Most Americans don't know how long it took for a notion "conceived in liberty" in 1776 to gestate. For a notion to become a nation, that is.
Eleven years is how long it took: seven years of war, four years of legal flux, before the Constitution was signed.
When that was done, outside the Constitutional Convention a weary Benjamin Franklin encountered a skeptic who had a pertinent question. What had emanated inside: a democratic republic or a monarchy?
"A republic," Franklin replied, "if you can keep it."
We kept it for well over 200 years, but the evidence is we have lost it.
We have a Congress that couldn't be held in lower regard – 17 percent approval, says Gallup -- yet most members will be untouchable on Election Day.
As for state legislatures: I don't know what you think of those who populate your statehouse, but whatever you think of them, if they're in the majority party it's likely they are in seats they could hold until death, or life as lobbyists.
Yes, we lost it. We lost the representative function of our government.
How long might it take for that to change? That depends. It depends on whether Americans wish to surrender to a monarchy of many legs.
Big news on that front occurred the other day, however. That the importance was obscured by Supreme Court rulings on marriage equality and the Affordable Care Act does not make it less big.
Our highest court ruled that the Arizona Legislature could not invalidate the people's will in forming an independent redistricting commission.
Voters created the commission to bring some fairness to redrawing legislative districts. Though some observers said the court ruling was Arizona-specific, the fact is that if lawmakers prevailed it might have been a death blow to similar commissions in other states, or would have deterred other states from embarking on such a quest.
Thirteen states — Arizona, Idaho, Hawaii, California, Montana, New Jersey, Washington, Connecticut, Indiana, Iowa, Maine, New York and Ohio — have formed them. Akin to the 13 colonies that birthed something worth keeping?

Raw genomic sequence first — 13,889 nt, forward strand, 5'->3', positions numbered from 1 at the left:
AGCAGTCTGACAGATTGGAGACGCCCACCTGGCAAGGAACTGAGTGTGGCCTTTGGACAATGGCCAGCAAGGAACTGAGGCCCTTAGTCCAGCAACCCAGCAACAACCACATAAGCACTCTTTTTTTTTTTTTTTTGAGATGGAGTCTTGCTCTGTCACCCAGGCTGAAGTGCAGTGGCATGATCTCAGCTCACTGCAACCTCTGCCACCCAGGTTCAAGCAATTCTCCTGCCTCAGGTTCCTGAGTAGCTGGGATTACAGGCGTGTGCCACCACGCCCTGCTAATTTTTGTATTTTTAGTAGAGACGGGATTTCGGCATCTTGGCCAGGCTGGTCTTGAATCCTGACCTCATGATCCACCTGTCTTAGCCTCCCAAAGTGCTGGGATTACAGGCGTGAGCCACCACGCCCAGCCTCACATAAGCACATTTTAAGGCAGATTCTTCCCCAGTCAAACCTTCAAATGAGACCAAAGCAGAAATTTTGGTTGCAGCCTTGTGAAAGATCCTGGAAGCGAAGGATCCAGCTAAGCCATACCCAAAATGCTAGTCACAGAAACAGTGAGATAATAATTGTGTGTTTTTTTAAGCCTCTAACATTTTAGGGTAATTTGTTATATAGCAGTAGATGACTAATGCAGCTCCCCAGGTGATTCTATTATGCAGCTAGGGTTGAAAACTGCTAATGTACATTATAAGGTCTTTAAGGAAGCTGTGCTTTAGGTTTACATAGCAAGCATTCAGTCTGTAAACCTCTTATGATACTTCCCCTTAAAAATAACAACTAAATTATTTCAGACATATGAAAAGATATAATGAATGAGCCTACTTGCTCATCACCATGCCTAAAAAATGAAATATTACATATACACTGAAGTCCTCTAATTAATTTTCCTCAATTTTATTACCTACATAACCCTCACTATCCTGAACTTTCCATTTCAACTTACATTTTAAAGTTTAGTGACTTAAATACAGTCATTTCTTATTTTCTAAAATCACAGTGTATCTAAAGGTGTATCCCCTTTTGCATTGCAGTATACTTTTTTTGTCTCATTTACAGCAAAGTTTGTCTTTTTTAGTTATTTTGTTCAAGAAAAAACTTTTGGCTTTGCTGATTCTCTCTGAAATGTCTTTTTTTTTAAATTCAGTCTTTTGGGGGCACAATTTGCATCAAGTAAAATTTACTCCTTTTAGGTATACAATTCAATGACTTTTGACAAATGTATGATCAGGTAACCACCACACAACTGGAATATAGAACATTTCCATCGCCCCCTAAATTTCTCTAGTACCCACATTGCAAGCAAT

Redistricting as practiced today is the most corrupting device the founders never imagined. Campaign dollars are corrupting, yes. But money alone doesn't guarantee inevitability. Redistricting is how, for instance, 51 percent of votes in the 2012 congressional races could be cast for Democrats but the Ds would win only five of 18 seats up for grabs.
Redistricting cuts both ways, meaning that blood feuds endure: "They did it to us. We will do it to them."
In my career in newspapers, few events were more disgusting than Texas Republicans' scandalously extenuated gambit to redraw districts -- for the second time in a decade – in 2003, a year after gaining control of the Legislature. For them, once a decade was not enough.
The event included appearance by then-House Majority Leader Tom Delay jetting in and waddling about the Texas Capitol like Gotham's Penguin, facilitating a plan to help his kin in Washington.
As governor, Rick Perry did his part, literally laying the lawmaking process prostrate on the anvil of partisan payback. The result: not one, not two, but three special sessions. During these, Democrats in the House and Senate fled the state in bids to prevent a quorum before finally conceding.
If anyone would wish to pre-empt further histrionics like this, it is the people of the Lone Star State.
So, too, with Florida. In 2010 voters enacted redistricting reforms to prevent gerrymandering. Reports from the Sunshine State indicate, however, that the Republican-controlled Legislature has been diligently attempting to subvert what the people intended. They will have to revisit the matter to hold lawmakers' feet to the fire.
The people of this nation cannot accept the state of legislative stasis that effectively takes them out of the equation, treating them as pegs in a game board of conquest.
How long will it take to turn things around? Hailing the Supreme Court's ruling on redistricting as the first volley, I say we have 11 years. Let us begin the process of winning back our republic.
Longtime Texas newspaperman John Young lives in Colorado. Email: email@example.com.